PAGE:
Judith Becker was eight years old, the youngest of three children, when the Russians occupied her hometown of Kaunas (Kovno), Lithuania in 1939. (Her father died in 1938.)
Then in June 1941 at the age of 10 she was at a Russian summer camp:
The Russians used to send a whole class away for two weeks at a time. I was away at this camp when the Germans marched into Lithuania in June, 1941. The non-Jews were informed that no harm would come to them. The Jewish children were immediately separated from their non-Jewish friends.
[PZM note: The following is the part of Judith Cohen’s account that has stayed with me all these years. Whenever I look at my own diamond ring, I wonder whether I would have had the foresight to have done what her mother did.]
One evening my counselor awakened me in the middle of the night to tell me a man had a letter for me from my mother. The letter was written in Yiddish, and informed me that she had given this man her diamond ring and I was to obey him completely.
The peasant put Judith into an empty sack and filled it with hay and potatoes. He warned her that making a sound could cost her life as well as his. He drove his horse and wagon all night until arriving at his house, where he tied her up in the basement to ensure she would not run away.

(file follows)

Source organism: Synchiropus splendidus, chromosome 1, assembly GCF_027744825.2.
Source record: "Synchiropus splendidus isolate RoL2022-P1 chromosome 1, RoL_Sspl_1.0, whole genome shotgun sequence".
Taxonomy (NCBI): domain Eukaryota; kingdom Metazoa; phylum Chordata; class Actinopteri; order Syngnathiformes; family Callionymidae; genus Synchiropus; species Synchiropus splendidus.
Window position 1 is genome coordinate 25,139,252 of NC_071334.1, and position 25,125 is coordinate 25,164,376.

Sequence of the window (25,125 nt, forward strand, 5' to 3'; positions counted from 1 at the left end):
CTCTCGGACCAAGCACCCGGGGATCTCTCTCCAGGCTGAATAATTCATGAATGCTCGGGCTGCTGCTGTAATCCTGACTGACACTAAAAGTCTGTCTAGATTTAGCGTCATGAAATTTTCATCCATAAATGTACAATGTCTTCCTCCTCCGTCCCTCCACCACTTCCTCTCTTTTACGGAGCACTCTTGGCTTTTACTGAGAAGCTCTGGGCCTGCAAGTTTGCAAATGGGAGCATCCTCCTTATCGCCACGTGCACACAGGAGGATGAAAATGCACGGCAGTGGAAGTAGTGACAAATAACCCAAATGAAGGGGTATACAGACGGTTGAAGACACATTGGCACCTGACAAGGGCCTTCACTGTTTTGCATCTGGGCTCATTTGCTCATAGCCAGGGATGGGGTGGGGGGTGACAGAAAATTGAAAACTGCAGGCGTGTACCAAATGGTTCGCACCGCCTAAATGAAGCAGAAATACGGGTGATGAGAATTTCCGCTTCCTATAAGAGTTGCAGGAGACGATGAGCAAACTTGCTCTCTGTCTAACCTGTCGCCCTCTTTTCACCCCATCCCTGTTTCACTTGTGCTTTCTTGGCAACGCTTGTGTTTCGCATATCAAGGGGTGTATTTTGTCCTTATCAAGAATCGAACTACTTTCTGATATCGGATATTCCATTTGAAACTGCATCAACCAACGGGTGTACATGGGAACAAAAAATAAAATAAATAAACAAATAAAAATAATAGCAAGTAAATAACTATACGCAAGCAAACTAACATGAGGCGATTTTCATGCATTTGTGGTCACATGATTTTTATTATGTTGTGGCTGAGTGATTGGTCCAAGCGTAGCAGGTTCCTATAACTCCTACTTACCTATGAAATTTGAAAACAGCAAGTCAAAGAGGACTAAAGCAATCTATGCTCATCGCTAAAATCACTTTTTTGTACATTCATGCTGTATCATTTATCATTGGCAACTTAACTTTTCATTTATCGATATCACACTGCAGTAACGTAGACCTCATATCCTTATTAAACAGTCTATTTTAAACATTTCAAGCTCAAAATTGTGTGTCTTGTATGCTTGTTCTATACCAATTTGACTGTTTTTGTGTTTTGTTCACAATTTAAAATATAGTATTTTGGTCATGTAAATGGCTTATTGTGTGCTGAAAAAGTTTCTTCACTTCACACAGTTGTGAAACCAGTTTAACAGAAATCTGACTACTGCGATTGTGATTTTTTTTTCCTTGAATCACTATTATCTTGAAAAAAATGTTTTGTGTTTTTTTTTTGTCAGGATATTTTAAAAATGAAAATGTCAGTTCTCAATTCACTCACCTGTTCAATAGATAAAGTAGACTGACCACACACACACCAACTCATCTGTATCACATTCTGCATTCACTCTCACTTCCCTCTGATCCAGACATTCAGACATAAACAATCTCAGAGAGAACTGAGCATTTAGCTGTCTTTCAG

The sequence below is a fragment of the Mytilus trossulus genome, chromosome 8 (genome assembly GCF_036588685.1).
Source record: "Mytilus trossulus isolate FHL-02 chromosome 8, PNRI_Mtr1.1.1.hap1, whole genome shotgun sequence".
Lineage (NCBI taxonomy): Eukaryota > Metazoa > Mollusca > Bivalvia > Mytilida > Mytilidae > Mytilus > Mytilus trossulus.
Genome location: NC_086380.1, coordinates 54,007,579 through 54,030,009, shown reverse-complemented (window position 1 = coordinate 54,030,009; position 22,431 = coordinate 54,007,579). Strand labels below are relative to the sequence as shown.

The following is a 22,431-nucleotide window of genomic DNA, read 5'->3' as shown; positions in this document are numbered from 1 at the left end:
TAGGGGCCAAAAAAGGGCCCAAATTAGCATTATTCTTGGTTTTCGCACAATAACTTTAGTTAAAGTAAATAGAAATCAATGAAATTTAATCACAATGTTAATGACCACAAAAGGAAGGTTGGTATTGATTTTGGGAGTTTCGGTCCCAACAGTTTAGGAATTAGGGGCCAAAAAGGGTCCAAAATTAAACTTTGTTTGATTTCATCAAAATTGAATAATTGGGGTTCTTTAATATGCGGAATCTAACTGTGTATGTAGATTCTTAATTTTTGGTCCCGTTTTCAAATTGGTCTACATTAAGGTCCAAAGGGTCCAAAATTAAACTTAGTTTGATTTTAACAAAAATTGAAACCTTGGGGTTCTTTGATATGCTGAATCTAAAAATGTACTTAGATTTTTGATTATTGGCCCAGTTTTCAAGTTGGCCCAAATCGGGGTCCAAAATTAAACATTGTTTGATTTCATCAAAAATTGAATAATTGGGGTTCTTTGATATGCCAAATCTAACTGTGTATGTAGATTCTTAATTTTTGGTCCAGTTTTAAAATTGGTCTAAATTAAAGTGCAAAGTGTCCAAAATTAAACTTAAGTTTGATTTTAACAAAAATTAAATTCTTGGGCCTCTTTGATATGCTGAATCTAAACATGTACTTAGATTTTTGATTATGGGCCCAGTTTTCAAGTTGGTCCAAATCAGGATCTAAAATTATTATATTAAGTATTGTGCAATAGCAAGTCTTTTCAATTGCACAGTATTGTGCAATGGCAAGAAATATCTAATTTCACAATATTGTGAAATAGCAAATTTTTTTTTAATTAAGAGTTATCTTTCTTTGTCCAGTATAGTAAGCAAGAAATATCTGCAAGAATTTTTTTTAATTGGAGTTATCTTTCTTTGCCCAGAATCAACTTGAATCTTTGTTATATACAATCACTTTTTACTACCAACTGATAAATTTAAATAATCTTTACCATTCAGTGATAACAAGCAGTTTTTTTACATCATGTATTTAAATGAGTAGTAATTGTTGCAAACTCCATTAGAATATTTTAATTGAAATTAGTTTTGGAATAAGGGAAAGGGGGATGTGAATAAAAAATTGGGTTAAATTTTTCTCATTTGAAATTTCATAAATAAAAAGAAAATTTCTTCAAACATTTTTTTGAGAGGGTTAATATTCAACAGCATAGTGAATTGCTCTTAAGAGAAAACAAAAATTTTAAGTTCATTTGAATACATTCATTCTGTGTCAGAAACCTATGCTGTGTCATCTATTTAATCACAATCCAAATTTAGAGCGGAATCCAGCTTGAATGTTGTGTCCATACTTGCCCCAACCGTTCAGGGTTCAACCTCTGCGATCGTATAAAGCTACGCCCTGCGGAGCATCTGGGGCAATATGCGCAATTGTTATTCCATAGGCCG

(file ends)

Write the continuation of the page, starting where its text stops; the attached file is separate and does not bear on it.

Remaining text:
They continued the next day. “Every time the wagon stopped, I felt that this was the last breath I’d ever take.” When they reached Judith’s home, her mother hugged her and broke out crying.
Later we heard by word of mouth that all of the Jewish children with whom I had shared a cabin had been taken out and shot by the Nazis.
What Judith could not know was that her mother’s foresight was only the first of a series of miracles – luck – chance that would enable Judith to ultimately survive.
A few weeks later in the middle of the night there was a knock at their door, the windows were smashed, and the Gestapo dragged them outside and threw them into trucks. “Our Christian neighbors cheered and threw rocks and stones at us.”
As the hundreds of trucks carrying Jews crossed the bridge to Shlabotka (Slobodka), she saw the students of a yeshiva carrying Sefer Torahs in their arms.
The students were thrown into a large pit and shot. As long as I live, I will never forget the moans and screams of these boys, and the men, women, and children who were thrown in with them.
When the trucks came to a stop at a group of homes, the Jews were taken off the trucks and told to take the homes.